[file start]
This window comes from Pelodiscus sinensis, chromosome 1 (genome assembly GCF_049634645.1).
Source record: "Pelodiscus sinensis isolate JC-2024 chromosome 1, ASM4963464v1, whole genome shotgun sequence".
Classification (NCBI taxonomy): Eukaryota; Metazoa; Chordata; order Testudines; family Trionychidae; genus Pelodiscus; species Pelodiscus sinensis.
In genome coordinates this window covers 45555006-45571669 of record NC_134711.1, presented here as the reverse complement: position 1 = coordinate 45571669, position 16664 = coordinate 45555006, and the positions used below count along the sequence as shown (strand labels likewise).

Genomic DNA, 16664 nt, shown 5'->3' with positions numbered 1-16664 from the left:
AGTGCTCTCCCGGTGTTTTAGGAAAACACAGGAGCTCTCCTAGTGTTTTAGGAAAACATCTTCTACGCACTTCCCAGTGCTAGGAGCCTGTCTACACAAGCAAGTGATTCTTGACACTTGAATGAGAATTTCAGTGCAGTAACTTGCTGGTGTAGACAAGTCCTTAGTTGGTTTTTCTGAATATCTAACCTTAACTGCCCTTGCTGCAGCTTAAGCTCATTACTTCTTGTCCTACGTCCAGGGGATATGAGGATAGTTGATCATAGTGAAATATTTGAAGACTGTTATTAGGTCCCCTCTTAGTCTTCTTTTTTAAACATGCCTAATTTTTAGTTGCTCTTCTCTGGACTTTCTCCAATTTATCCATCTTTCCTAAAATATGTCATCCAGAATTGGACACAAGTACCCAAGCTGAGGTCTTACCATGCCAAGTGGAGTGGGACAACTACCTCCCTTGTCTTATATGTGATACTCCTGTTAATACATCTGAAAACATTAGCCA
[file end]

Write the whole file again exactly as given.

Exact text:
This window comes from Pelodiscus sinensis, chromosome 1 (genome assembly GCF_049634645.1).
Source record: "Pelodiscus sinensis isolate JC-2024 chromosome 1, ASM4963464v1, whole genome shotgun sequence".
Classification (NCBI taxonomy): Eukaryota; Metazoa; Chordata; order Testudines; family Trionychidae; genus Pelodiscus; species Pelodiscus sinensis.
In genome coordinates this window covers 45555006-45571669 of record NC_134711.1, presented here as the reverse complement: position 1 = coordinate 45571669, position 16664 = coordinate 45555006, and the positions used below count along the sequence as shown (strand labels likewise).

Genomic DNA, 16664 nt, shown 5'->3' with positions numbered 1-16664 from the left:
AGTGCTCTCCCGGTGTTTTAGGAAAACACAGGAGCTCTCCTAGTGTTTTAGGAAAACATCTTCTACGCACTTCCCAGTGCTAGGAGCCTGTCTACACAAGCAAGTGATTCTTGACACTTGAATGAGAATTTCAGTGCAGTAACTTGCTGGTGTAGACAAGTCCTTAGTTGGTTTTTCTGAATATCTAACCTTAACTGCCCTTGCTGCAGCTTAAGCTCATTACTTCTTGTCCTACGTCCAGGGGATATGAGGATAGTTGATCATAGTGAAATATTTGAAGACTGTTATTAGGTCCCCTCTTAGTCTTCTTTTTTAAACATGCCTAATTTTTAGTTGCTCTTCTCTGGACTTTCTCCAATTTATCCATCTTTCCTAAAATATGTCATCCAGAATTGGACACAAGTACCCAAGCTGAGGTCTTACCATGCCAAGTGGAGTGGGACAACTACCTCCCTTGTCTTATATGTGATACTCCTGTTAATACATCTGAAAACATTAGCCA